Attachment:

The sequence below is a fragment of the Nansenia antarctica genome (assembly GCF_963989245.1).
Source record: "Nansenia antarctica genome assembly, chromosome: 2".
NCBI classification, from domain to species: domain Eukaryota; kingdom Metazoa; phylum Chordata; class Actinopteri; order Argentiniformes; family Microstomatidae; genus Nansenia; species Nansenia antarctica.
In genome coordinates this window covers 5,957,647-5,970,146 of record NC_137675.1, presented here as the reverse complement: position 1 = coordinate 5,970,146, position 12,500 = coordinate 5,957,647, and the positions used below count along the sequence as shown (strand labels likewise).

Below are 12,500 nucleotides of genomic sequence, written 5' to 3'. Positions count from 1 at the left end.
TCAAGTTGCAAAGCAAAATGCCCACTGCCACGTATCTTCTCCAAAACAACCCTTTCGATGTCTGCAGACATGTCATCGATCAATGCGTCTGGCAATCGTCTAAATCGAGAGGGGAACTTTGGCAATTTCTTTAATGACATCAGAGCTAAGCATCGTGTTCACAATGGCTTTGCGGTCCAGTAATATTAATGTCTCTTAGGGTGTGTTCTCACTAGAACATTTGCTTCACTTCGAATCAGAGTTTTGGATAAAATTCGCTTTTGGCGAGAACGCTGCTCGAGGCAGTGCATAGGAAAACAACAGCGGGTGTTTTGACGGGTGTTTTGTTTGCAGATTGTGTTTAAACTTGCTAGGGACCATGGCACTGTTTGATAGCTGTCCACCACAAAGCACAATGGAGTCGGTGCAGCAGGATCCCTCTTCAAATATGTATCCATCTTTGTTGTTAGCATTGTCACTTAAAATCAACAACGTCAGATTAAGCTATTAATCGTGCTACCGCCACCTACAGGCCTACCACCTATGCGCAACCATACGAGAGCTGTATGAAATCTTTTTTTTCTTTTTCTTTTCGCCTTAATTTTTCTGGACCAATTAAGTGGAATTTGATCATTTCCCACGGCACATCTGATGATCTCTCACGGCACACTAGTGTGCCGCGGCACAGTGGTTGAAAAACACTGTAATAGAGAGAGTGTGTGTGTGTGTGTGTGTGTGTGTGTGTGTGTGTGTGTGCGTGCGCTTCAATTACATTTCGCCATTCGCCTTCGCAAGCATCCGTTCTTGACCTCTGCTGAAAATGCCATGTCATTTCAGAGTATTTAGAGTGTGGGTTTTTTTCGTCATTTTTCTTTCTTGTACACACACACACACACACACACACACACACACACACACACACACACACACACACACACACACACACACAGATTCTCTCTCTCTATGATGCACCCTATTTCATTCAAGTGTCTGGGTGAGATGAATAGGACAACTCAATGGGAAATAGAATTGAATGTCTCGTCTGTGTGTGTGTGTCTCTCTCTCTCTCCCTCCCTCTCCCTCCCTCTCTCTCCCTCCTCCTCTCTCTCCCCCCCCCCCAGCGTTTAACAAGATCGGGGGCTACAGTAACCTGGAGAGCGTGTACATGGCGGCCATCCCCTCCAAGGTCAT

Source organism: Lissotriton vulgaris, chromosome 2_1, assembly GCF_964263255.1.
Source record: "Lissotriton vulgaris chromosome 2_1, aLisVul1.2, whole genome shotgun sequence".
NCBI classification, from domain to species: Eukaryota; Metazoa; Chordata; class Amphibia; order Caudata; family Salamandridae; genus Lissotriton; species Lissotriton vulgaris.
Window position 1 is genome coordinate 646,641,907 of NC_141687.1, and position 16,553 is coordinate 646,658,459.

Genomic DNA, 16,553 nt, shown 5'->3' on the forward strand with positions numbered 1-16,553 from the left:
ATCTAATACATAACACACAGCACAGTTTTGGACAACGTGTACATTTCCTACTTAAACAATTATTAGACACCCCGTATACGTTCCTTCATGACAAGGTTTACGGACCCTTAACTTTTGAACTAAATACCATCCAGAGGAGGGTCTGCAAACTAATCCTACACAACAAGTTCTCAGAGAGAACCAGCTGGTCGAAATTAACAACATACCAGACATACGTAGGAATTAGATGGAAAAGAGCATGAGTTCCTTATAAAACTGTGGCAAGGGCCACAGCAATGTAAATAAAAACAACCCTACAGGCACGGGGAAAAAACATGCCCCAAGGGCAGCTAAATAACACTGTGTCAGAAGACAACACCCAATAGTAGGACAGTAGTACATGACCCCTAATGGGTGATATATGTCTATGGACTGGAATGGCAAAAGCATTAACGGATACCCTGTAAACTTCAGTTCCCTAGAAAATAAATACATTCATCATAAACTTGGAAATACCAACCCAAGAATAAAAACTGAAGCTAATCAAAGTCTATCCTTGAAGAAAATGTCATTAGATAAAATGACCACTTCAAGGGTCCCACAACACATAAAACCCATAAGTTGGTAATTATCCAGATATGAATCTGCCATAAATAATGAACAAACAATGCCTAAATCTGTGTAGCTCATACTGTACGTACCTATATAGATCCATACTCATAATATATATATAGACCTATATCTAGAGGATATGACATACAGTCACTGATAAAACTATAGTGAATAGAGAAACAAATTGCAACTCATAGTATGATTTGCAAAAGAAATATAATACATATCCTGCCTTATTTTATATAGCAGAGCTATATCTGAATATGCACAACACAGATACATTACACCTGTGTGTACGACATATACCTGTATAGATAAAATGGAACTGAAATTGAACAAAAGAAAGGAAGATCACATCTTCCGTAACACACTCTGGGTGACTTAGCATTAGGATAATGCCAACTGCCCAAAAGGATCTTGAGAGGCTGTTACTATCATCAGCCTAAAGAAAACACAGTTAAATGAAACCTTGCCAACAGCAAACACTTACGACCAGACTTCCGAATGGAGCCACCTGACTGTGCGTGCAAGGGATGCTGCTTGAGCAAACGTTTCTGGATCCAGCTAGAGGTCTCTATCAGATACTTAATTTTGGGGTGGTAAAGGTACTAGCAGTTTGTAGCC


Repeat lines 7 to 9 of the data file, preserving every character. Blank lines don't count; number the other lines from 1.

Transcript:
Source organism: Lissotriton vulgaris, chromosome 2_1, assembly GCF_964263255.1.
Source record: "Lissotriton vulgaris chromosome 2_1, aLisVul1.2, whole genome shotgun sequence".
NCBI classification, from domain to species: Eukaryota; Metazoa; Chordata; class Amphibia; order Caudata; family Salamandridae; genus Lissotriton; species Lissotriton vulgaris.